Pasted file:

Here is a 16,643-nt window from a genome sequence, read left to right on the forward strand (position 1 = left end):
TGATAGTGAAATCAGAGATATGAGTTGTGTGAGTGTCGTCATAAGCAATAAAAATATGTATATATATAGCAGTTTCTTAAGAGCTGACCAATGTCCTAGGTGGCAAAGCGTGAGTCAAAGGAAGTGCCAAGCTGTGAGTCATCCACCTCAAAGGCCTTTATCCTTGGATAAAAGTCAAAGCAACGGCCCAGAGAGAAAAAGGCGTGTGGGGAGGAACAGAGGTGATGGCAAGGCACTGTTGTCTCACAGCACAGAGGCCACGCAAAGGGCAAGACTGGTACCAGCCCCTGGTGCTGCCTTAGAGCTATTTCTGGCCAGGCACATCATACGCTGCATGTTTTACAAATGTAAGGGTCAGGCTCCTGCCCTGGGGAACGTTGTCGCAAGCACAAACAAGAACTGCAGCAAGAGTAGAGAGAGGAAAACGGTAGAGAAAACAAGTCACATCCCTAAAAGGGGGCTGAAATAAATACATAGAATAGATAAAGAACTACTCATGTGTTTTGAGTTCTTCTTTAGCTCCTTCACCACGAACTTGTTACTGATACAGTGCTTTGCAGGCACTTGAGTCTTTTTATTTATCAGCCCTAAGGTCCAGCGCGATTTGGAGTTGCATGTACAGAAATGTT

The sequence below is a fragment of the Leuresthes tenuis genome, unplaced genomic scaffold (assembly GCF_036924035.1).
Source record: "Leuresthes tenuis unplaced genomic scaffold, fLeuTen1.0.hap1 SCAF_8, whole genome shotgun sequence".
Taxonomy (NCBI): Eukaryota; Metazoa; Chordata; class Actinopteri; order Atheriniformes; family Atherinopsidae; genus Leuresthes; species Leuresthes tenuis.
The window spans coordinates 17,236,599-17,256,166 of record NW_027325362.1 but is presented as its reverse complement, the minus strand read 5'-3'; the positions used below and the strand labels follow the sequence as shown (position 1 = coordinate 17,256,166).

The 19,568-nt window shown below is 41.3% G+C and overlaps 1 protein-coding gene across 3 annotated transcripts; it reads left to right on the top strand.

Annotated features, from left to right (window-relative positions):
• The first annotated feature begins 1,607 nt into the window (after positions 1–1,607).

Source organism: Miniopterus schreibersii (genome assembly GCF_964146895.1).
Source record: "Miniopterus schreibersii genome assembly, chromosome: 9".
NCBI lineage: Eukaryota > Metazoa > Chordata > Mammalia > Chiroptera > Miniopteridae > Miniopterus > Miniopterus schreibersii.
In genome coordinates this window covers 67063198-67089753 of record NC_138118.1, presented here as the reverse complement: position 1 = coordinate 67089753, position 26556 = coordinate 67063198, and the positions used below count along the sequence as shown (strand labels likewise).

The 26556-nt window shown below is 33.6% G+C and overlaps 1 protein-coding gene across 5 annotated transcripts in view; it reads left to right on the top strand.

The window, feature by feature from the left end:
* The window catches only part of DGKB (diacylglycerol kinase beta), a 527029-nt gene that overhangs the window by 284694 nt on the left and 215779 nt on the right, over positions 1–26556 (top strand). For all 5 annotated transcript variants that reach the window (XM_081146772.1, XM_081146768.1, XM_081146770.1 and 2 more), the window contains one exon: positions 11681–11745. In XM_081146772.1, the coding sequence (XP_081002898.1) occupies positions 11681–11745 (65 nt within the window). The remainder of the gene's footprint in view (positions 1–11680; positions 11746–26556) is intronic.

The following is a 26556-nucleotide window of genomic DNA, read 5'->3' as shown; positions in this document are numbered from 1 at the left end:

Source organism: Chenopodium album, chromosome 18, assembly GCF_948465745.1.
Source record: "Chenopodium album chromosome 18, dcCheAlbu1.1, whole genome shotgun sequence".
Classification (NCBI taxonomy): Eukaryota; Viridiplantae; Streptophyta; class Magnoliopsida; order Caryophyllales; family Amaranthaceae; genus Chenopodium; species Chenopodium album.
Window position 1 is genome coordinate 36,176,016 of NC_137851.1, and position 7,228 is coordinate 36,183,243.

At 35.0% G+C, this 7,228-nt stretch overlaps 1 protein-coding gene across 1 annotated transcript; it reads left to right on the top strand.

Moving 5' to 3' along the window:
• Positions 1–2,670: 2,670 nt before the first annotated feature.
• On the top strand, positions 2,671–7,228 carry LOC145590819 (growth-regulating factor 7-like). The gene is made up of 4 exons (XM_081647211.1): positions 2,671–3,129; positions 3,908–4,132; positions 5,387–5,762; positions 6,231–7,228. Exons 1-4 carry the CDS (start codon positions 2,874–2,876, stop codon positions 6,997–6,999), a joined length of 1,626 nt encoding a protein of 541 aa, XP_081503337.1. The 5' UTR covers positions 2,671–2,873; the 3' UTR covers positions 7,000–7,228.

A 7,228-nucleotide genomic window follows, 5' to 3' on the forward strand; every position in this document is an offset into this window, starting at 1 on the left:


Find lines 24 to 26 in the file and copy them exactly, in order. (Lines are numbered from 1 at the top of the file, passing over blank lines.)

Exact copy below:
• Positions 1–2,670: 2,670 nt before the first annotated feature.
• On the top strand, positions 2,671–7,228 carry LOC145590819 (growth-regulating factor 7-like). The gene is made up of 4 exons (XM_081647211.1): positions 2,671–3,129; positions 3,908–4,132; positions 5,387–5,762; positions 6,231–7,228. Exons 1-4 carry the CDS (start codon positions 2,874–2,876, stop codon positions 6,997–6,999), a joined length of 1,626 nt encoding a protein of 541 aa, XP_081503337.1. The 5' UTR covers positions 2,671–2,873; the 3' UTR covers positions 7,000–7,228.

A 7,228-nucleotide genomic window follows, 5' to 3' on the forward strand; every position in this document is an offset into this window, starting at 1 on the left: